Satsuma is characterized by a somewhat balanced sound with strong midrange performance, lighter bass response, and a smooth treble. The soundstage is small, but has a good feeling of symmetry between the depth, width, and height, and the imaging has good placement for general positioning, if not pinpoint precision. There’s a surprisingly strong sense of definition which lends Satsuma some stronger imaging characteristics than you would expect in this price range.

Satsuma’s biggest strength is the way its midrange is crafted and realized. There’s a transparent, natural timbre with vocals and acoustic instruments that can trick you into thinking you’re listening to a much more expensive IEMs with some songs or genres. Folk, singer-songwriter, and a lot of indie and acoustic rock perform very strongly with Satsuma providing a realistic, intimate performance with more low key genres.

Campfire Audio Satsuma

Satsuma’s weakness is that its bass response is a little bit shallow, causing heavier rock, EDM, and more electronic leaning pop to sound a little thin. There’s a good presentation of detail into the lower midrange, and even a little bit of punch in the mid to upper bass ranges, but there’s a pretty steep rolloff, which leaves out lower and subbass frequencies.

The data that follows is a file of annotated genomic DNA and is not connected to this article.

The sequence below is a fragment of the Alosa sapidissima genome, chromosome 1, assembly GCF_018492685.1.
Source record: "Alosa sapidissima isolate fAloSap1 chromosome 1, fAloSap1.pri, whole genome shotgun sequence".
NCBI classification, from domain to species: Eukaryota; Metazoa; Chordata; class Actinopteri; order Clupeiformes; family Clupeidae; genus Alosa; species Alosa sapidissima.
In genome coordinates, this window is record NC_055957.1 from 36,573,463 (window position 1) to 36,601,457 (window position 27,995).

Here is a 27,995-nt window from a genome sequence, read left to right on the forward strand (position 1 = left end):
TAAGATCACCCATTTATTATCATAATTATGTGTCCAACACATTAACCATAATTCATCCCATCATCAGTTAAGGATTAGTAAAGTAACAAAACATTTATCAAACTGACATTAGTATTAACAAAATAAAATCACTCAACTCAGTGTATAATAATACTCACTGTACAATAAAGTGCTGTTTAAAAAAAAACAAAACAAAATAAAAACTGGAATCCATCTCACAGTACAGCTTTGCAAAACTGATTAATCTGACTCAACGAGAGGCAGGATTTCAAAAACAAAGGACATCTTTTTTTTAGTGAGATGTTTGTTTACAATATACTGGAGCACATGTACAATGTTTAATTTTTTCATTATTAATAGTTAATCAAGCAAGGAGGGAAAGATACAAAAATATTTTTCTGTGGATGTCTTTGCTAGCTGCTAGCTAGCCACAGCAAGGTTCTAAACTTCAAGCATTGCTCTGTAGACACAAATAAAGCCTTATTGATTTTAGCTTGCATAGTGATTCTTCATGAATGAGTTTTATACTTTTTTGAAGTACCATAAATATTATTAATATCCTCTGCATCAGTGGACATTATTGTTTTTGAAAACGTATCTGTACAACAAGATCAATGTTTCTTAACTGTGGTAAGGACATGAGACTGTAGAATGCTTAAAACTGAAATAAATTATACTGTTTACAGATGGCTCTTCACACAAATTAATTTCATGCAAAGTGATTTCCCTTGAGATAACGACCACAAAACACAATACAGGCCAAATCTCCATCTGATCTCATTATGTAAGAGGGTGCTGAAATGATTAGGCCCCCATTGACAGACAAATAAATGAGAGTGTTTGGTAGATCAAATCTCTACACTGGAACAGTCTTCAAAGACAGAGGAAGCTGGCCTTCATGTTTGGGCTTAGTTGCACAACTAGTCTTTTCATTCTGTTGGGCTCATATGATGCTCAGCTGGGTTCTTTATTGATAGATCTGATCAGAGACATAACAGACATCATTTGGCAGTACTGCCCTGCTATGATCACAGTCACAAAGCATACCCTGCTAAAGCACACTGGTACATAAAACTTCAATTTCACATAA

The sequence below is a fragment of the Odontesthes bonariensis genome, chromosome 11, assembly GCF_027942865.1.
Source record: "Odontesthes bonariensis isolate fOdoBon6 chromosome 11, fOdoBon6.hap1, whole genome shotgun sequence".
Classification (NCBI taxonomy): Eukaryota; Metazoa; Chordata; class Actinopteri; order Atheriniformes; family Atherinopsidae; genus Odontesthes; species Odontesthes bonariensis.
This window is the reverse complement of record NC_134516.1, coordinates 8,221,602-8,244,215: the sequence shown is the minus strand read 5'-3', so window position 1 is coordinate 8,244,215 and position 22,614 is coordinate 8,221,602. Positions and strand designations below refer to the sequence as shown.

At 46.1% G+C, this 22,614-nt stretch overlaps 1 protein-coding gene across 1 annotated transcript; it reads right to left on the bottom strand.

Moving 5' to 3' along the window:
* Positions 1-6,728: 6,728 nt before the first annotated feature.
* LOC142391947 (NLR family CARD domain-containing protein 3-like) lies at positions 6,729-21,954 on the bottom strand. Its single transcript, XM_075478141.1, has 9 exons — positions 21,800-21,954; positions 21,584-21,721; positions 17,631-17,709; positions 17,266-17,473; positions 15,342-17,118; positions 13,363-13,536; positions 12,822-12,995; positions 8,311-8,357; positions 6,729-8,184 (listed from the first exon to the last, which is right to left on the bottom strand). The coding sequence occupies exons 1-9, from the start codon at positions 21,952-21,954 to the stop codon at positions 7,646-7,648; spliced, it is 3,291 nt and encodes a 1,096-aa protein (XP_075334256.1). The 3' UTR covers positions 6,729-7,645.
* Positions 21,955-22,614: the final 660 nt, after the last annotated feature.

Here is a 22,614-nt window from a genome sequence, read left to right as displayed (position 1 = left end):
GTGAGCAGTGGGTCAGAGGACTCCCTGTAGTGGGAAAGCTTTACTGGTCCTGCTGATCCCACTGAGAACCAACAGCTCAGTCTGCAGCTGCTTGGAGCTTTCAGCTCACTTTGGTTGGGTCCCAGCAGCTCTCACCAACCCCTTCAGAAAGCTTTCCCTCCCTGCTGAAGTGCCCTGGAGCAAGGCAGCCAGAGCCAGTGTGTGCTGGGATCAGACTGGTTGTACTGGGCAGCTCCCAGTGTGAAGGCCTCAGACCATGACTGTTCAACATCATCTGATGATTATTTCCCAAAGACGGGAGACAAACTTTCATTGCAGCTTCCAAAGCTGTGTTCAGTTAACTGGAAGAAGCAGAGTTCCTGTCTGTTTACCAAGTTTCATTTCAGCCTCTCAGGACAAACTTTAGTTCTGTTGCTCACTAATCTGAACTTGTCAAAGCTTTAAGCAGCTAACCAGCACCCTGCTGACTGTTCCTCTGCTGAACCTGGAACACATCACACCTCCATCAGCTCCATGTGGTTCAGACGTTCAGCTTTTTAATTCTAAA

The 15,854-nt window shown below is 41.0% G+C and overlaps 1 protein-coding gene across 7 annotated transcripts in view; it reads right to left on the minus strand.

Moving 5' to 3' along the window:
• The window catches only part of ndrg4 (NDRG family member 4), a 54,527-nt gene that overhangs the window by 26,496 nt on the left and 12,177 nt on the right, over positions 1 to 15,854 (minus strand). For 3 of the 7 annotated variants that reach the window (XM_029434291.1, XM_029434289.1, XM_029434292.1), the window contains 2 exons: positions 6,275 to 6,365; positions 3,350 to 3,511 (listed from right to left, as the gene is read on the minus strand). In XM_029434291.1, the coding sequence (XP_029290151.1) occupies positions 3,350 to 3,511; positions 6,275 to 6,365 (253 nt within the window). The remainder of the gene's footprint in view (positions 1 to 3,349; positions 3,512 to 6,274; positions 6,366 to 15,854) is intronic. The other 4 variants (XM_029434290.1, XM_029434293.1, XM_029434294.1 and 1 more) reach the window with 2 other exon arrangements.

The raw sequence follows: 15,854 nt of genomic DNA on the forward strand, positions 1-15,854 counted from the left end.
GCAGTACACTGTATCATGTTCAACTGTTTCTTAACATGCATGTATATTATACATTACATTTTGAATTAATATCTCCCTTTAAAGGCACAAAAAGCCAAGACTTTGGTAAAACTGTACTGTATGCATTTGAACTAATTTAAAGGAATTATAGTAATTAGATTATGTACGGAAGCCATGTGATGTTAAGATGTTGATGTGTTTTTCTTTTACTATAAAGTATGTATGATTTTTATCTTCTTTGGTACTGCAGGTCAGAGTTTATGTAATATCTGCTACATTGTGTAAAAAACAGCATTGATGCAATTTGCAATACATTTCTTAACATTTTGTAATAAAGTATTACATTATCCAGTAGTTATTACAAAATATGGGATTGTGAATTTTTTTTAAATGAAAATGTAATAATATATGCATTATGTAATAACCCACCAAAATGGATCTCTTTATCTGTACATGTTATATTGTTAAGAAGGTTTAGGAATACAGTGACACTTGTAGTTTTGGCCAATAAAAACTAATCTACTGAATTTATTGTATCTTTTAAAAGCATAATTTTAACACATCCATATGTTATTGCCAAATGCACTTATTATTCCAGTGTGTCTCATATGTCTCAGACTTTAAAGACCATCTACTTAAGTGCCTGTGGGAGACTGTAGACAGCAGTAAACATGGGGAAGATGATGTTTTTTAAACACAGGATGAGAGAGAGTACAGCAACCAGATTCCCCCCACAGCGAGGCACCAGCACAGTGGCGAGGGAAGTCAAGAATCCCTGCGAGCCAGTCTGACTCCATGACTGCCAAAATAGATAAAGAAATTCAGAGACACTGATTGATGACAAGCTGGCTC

Often IEMs with a more rolled off bass end up being overly bright in the treble, but Satsuma avoids this. The treble is very tasteful and well balanced. It has good presence and helps give Satsuma its strong presentation of definition, but it isn’t too strong, nor does it venture into “bright” territory.

John Mayer’s “Gravity” hits a sweet spot for Satsuma. The bass is just deep enough and clear and coherent, the guitar has a smooth tone to it, and the drums are tight and snappy. The cymbals are crisp and the snare snappy, and there’s a nice touch of impact on the bass drum hits, but not a lot of physical characteristics overall. The vocals are just a touch nasally, but otherwise natural and up close. The layering and definition is nicely done, allowing the listener to pick out the interplay between the bass guitar and organ.